The agency tasked with investigating allegations of misconduct against Chicago police officers released videos, audio recordings and other investigative material Friday from more than 100 incidents, a move that city officials hope will help bolster the public’s trust in its embattled police force.

The huge dump of video and audio comes after Mayor Rahm Emanuel announced in February that the city will begin releasing recordings of Chicago Police Department officer-involved shootings and other material related to investigations of alleged major police misconduct within 60 to 90 days of the incidents. Among the video and recordings released are dozens from police-involved shootings that remain under investigation by the city’s Independent Police Review Authority (IPRA).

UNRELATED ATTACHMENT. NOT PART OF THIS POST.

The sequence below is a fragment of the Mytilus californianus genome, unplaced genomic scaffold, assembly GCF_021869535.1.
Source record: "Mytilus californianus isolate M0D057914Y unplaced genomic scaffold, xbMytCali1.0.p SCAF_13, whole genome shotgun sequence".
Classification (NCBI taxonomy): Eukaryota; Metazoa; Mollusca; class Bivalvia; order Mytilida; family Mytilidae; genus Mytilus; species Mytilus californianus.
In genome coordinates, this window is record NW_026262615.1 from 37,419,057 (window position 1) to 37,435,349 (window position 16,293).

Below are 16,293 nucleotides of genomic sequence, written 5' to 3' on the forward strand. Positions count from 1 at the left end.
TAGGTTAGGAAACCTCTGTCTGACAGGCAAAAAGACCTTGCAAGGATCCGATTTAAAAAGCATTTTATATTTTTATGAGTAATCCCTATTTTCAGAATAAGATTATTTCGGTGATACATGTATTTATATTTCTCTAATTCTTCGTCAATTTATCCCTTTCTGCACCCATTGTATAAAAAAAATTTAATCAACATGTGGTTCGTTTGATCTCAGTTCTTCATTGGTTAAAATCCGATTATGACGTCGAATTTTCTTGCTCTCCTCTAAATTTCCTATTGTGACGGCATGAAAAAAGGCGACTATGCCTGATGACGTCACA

"The policy we are implementing today is a major step forward promoting transparency, and it makes us one of the leading cities in America to guarantee timely public access to this breadth of information involving sensitive police incidents," Emanuel said in a statement shortly after IPRA launched its online portal of the video, audio and other investigative material.

The Chicago Fraternal Order of Police union called the move by the city "irresponsible" and said the release of information of ongoing investigations could potentially be in violation of officers' collective bargaining agreement, USA Today reports.

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